DIRECTIONS: Take Yosemite Blvd. going east out of downtown Modesto. This road is also called Highway 132. Continue through Waterford and past Woodward Reservoir. As you approach La Grange on 132, there is a stop sign at its intersection with J59, which goes south to Snelling. Continue going east into the town of La Grange. Pull into the small historic site where the road bends, and park in front of the museum. There are restrooms here. Another good parking spot is across the street from the La Grange market.
Walk down the hill on Old La Grange Road. Within a few hundred yards, you will come to the Old La Grange Bridge. You can begin birding by walking across the bridge to the north side of the river. There is also some river access on a volunteer trail that winds downstream from the southwest side of the bridge. The main trail, however, begins at a gate up the hill and southeast of the bridge. This trail continues for .6 miles, offering views of the Tuolumne River below. Although the trail does not follow the river closely, there are several places where you can obtain closer access to the willows. The trail ends at a rusty gate, beyond which is T.I.D. property.
HABITAT: This is oak woodlands habitat. The live oaks and valley oaks are dominant on this trail, along with a few blue oaks. Some Fremont cottonwood trees can be found at the end of the trail. Some sections of the riverbanks are thickly lined with willows. Blue elderberry, California buckeye, chokecherry, and toyon shrubs comprise most of the understory.
YEAR-ROUND BIRDS: This trail is an enjoyable one for birding, if for no other reason than the ability to see many species any month of the year. Four species of wrens may be seen and heard here: Rock and Canyon Wrens are midway up the trail by the rock outcroppings, while Bewick’s and House Wrens are numerous in the understory. Northern Flicker, Nuttall’s, Downy, and Acorn Woodpeckers are reliable here. The river itself can have Spotted Sandpiper, Green Heron, Pied-billed Grebe, Belted Kingfisher, and Common Merganser. Turkey Vulture, White-tailed Kite, Osprey, Red-shouldered and Red-tailed Hawk may be seen flying overhead. Wild Turkey can often be found, displaying in the mating season, along either bank of the river. Eurasian Collared-Dove has made its entrance in the town of La Grange itself. Tree, Violet-green, and Cliff Swallows can be found near the bridge.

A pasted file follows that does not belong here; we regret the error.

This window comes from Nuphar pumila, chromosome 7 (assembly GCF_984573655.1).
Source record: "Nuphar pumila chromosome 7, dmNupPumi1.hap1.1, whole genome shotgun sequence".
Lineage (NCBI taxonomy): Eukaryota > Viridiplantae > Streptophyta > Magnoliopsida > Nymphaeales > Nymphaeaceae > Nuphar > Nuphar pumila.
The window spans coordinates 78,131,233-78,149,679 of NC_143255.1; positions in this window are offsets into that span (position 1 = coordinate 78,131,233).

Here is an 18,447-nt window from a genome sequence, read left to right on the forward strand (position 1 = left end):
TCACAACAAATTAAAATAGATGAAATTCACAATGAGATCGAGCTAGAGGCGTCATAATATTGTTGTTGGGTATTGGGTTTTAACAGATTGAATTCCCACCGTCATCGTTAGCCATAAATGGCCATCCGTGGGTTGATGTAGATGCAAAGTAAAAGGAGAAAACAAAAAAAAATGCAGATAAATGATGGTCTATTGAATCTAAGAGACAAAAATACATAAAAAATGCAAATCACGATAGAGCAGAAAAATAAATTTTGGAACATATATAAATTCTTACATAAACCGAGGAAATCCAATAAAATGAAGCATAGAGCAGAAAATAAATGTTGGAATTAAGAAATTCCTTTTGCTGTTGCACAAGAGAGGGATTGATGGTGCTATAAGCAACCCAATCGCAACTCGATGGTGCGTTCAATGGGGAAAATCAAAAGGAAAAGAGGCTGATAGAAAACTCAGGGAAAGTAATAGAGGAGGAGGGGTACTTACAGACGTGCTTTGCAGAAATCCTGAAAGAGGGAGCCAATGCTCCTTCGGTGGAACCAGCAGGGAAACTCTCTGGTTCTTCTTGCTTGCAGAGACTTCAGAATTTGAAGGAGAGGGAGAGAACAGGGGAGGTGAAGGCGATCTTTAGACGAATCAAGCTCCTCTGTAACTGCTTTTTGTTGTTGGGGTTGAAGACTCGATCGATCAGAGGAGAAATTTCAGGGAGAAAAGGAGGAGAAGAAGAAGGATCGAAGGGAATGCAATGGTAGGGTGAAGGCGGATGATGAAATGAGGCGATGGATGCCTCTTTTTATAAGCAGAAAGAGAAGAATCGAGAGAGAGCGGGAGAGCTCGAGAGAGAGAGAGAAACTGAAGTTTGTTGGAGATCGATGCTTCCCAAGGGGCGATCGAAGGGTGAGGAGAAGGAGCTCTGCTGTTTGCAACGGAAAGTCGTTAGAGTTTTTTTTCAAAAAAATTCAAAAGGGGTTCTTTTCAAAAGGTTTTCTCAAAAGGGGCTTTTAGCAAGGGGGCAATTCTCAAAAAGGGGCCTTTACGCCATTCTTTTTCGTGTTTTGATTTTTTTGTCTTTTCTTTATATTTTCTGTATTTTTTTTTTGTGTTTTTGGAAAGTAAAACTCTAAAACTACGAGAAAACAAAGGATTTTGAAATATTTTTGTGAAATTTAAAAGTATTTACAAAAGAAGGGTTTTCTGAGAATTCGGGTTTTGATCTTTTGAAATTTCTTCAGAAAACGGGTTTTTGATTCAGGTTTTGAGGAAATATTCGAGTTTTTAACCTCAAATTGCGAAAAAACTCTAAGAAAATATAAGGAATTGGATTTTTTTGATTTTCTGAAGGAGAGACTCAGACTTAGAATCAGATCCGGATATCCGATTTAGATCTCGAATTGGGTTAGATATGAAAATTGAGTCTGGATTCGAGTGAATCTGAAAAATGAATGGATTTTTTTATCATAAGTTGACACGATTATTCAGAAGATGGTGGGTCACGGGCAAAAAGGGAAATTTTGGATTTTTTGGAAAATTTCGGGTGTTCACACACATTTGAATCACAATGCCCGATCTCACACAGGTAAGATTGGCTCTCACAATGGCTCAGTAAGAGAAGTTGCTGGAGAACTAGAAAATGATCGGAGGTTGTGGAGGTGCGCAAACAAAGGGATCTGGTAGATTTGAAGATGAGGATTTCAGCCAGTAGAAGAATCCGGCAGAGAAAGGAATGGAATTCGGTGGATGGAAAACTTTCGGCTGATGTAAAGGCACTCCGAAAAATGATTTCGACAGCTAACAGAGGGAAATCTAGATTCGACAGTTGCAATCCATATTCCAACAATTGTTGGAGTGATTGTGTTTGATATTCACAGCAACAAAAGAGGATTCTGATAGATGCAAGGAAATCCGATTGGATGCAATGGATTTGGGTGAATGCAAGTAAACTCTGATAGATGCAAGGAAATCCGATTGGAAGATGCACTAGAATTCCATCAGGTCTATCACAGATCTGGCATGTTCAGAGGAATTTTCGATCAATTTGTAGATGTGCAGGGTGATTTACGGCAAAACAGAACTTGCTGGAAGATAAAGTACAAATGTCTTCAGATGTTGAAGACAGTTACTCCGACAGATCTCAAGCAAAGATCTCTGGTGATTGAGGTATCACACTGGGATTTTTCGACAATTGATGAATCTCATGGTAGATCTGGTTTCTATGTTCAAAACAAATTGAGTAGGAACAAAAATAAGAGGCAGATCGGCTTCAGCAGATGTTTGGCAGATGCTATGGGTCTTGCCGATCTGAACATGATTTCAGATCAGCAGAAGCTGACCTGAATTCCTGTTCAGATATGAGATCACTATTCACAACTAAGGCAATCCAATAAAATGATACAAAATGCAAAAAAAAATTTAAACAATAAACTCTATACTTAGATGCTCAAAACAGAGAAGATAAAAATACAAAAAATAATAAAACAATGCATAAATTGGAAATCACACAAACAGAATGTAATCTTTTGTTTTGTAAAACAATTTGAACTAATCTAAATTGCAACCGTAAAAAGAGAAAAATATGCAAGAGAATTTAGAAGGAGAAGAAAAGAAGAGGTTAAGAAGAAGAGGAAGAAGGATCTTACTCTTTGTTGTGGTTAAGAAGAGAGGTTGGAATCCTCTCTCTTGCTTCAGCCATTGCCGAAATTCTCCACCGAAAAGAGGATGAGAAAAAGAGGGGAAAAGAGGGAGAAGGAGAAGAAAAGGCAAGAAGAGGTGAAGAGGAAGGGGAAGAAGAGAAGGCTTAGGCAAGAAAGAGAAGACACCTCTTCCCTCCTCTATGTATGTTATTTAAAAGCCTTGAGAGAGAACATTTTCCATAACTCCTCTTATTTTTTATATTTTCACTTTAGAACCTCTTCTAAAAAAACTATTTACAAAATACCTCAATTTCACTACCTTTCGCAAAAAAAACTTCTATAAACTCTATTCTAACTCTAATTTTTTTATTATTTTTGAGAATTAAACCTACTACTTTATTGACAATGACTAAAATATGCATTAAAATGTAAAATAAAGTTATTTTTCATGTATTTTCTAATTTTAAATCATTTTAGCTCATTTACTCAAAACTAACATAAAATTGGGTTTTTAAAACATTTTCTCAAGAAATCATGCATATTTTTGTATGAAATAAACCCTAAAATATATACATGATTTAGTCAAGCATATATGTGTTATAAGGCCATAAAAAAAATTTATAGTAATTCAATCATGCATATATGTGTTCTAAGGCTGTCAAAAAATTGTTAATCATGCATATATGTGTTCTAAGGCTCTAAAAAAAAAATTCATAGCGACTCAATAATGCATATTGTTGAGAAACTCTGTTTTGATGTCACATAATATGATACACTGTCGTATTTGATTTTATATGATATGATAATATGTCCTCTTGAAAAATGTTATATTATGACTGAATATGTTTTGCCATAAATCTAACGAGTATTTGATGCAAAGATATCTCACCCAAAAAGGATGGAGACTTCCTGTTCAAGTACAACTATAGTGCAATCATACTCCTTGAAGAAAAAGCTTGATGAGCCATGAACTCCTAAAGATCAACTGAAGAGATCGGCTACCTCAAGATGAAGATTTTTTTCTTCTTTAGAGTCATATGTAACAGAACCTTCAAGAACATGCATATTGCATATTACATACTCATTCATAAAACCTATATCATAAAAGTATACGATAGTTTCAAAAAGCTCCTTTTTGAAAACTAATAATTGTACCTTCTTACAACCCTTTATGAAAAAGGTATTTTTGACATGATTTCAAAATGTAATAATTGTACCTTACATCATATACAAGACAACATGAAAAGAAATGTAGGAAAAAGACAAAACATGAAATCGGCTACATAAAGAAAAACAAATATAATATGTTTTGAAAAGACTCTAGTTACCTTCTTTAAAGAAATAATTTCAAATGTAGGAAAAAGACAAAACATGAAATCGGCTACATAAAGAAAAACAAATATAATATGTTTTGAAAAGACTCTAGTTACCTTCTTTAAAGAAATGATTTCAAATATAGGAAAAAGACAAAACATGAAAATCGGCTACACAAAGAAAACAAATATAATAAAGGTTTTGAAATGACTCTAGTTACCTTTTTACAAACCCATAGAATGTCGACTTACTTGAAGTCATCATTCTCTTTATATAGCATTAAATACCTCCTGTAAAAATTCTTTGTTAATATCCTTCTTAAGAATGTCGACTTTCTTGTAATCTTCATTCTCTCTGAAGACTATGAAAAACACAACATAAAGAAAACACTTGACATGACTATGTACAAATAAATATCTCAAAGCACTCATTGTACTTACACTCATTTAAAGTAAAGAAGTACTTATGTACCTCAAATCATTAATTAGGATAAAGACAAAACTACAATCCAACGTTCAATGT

The tree birds include Anna’s Hummingbird, Hutton’s Vireo, Western Scrub-Jay, Oak Titmouse, Bushtit, White-breasted Nuthatch, Phainopepla, Orange-crowned Warbler, Spotted Towhee, Lazuli Bunting, House Finch, Lesser and American Goldfinch. Rufous-crowned Sparrow may be seen on the rocks along the river.
Birds that come to this area and breed during the summer include Black-chinned Hummingbird, Ash-throated Flycatcher, Western Kingbird, Black-headed Grosbeak, Lazuli Bunting, and Bullock’s Oriole.
SPRING AND FALL MIGRANTS: During the months of migration in these foothills, there can be many surprises. The more expected species are Rufous Hummingbird, Willow Flycatcher and Pacific-Slope Flycatchers, Cassin’s and Warbling Vireos, and Blue-gray Gnatcatcher. There are numerous warblers: Yellow, Wilson’s, Black-throated Gray, and Townsend’s.
WINTER: During this season, the Tuolumne River hosts Bufflehead, Hooded Merganser, Common Goldeneye, and Ruddy Duck. The trees have Ruby-crowned Kinglet, Hermit Thrush, Cedar Waxwing, and Yellow-rumped Warbler.
RARE AND UNCOMMON BIRDS: Yellow-breasted Chat can be found in the willows at the extreme western end of the trail; it has also been observed by the bridge and by the rusty gate up the hill. Barrow’s Goldeneye can sometimes be located with Common Goldeneye. Red-breasted Sapsucker is an infrequent visitor to the oak trees. Lawrence’s Goldfinches have been sporadically reported by the bridge. Varied Thrush may be found moving along the hillside. White-throated Sparrow has been found near the bridge, associating with White-crowned Sparrows.